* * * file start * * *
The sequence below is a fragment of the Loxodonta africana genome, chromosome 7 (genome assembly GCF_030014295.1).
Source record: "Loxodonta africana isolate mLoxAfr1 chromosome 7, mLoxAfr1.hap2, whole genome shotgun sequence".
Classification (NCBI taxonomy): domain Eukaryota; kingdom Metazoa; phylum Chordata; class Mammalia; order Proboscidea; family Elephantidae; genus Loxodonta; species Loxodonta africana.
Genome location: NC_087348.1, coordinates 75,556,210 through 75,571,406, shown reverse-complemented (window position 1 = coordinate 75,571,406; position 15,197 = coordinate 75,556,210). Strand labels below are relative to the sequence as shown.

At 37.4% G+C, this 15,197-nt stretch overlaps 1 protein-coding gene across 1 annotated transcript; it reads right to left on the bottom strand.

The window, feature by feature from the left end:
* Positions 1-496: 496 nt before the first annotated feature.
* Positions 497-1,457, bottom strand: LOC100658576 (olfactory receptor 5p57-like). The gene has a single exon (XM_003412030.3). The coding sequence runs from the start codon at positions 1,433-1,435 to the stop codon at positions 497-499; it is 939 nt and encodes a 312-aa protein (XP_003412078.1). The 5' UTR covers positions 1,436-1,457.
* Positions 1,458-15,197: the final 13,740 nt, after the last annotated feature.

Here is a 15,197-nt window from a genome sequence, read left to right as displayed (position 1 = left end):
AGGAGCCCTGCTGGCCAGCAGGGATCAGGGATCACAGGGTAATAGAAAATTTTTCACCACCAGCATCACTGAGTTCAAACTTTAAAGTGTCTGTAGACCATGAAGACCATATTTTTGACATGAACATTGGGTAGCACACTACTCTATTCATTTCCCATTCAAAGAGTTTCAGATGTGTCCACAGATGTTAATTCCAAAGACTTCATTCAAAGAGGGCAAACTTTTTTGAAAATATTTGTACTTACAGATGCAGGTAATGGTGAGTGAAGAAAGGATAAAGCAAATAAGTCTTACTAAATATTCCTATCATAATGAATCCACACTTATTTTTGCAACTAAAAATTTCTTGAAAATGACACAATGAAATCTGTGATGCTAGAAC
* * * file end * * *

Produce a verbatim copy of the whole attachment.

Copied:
The sequence below is a fragment of the Loxodonta africana genome, chromosome 7 (genome assembly GCF_030014295.1).
Source record: "Loxodonta africana isolate mLoxAfr1 chromosome 7, mLoxAfr1.hap2, whole genome shotgun sequence".
Classification (NCBI taxonomy): domain Eukaryota; kingdom Metazoa; phylum Chordata; class Mammalia; order Proboscidea; family Elephantidae; genus Loxodonta; species Loxodonta africana.
Genome location: NC_087348.1, coordinates 75,556,210 through 75,571,406, shown reverse-complemented (window position 1 = coordinate 75,571,406; position 15,197 = coordinate 75,556,210). Strand labels below are relative to the sequence as shown.

At 37.4% G+C, this 15,197-nt stretch overlaps 1 protein-coding gene across 1 annotated transcript; it reads right to left on the bottom strand.

The window, feature by feature from the left end:
* Positions 1-496: 496 nt before the first annotated feature.
* Positions 497-1,457, bottom strand: LOC100658576 (olfactory receptor 5p57-like). The gene has a single exon (XM_003412030.3). The coding sequence runs from the start codon at positions 1,433-1,435 to the stop codon at positions 497-499; it is 939 nt and encodes a 312-aa protein (XP_003412078.1). The 5' UTR covers positions 1,436-1,457.
* Positions 1,458-15,197: the final 13,740 nt, after the last annotated feature.

Here is a 15,197-nt window from a genome sequence, read left to right as displayed (position 1 = left end):
AGGAGCCCTGCTGGCCAGCAGGGATCAGGGATCACAGGGTAATAGAAAATTTTTCACCACCAGCATCACTGAGTTCAAACTTTAAAGTGTCTGTAGACCATGAAGACCATATTTTTGACATGAACATTGGGTAGCACACTACTCTATTCATTTCCCATTCAAAGAGTTTCAGATGTGTCCACAGATGTTAATTCCAAAGACTTCATTCAAAGAGGGCAAACTTTTTTGAAAATATTTGTACTTACAGATGCAGGTAATGGTGAGTGAAGAAAGGATAAAGCAAATAAGTCTTACTAAATATTCCTATCATAATGAATCCACACTTATTTTTGCAACTAAAAATTTCTTGAAAATGACACAATGAAATCTGTGATGCTAGAAC